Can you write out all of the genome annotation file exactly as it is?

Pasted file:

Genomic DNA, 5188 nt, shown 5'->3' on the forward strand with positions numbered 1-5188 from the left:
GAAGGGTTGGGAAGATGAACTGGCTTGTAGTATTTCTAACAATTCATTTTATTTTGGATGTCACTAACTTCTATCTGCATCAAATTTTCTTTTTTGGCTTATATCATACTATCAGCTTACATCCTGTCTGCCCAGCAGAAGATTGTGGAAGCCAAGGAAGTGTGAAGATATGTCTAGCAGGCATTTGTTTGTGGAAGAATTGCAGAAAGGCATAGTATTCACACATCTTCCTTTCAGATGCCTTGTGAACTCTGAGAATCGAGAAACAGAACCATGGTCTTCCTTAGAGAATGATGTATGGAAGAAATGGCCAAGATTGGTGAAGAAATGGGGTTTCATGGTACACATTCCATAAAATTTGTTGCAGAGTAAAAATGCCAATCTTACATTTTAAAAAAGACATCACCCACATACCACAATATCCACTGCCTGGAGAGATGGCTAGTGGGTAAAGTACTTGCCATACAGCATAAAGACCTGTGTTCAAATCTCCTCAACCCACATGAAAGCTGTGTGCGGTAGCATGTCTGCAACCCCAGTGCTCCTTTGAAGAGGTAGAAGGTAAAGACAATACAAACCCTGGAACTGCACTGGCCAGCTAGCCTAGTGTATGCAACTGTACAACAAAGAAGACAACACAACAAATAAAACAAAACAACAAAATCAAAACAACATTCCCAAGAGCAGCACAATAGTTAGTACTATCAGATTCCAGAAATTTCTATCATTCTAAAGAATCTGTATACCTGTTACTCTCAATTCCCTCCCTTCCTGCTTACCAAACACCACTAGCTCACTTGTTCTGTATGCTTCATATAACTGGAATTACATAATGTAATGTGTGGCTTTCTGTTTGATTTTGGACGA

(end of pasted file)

Genomic DNA, 5188 nt, shown 5'->3' on the forward strand with positions numbered 1-5188 from the left:
GAAGGGTTGGGAAGATGAACTGGCTTGTAGTATTTCTAACAATTCATTTTATTTTGGATGTCACTAACTTCTATCTGCATCAAATTTTCTTTTTTGGCTTATATCATACTATCAGCTTACATCCTGTCTGCCCAGCAGAAGATTGTGGAAGCCAAGGAAGTGTGAAGATATGTCTAGCAGGCATTTGTTTGTGGAAGAATTGCAGAAAGGCATAGTATTCACACATCTTCCTTTCAGATGCCTTGTGAACTCTGAGAATCGAGAAACAGAACCATGGTCTTCCTTAGAGAATGATGTATGGAAGAAATGGCCAAGATTGGTGAAGAAATGGGGTTTCATGGTACACATTCCATAAAATTTGTTGCAGAGTAAAAATGCCAATCTTACATTTTAAAAAAGACATCACCCACATACCACAATATCCACTGCCTGGAGAGATGGCTAGTGGGTAAAGTACTTGCCATACAGCATAAAGACCTGTGTTCAAATCTCCTCAACCCACATGAAAGCTGTGTGCGGTAGCATGTCTGCAACCCCAGTGCTCCTTTGAAGAGGTAGAAGGTAAAGACAATACAAACCCTGGAACTGCACTGGCCAGCTAGCCTAGTGTATGCAACTGTACAACAAAGAAGACAACACAACAAATAAAACAAAACAACAAAATCAAAACAACATTCCCAAGAGCAGCACAATAGTTAGTACTATCAGATTCCAGAAATTTCTATCATTCTAAAGAATCTGTATACCTGTTACTCTCAATTCCCTCCCTTCCTGCTTACCAAACACCACTAGCTCACTTGTTCTGTATGCTTCATATAACTGGAATTACATAATGTAATGTGTGGCTTTCTGTTTGATTTTGGACGA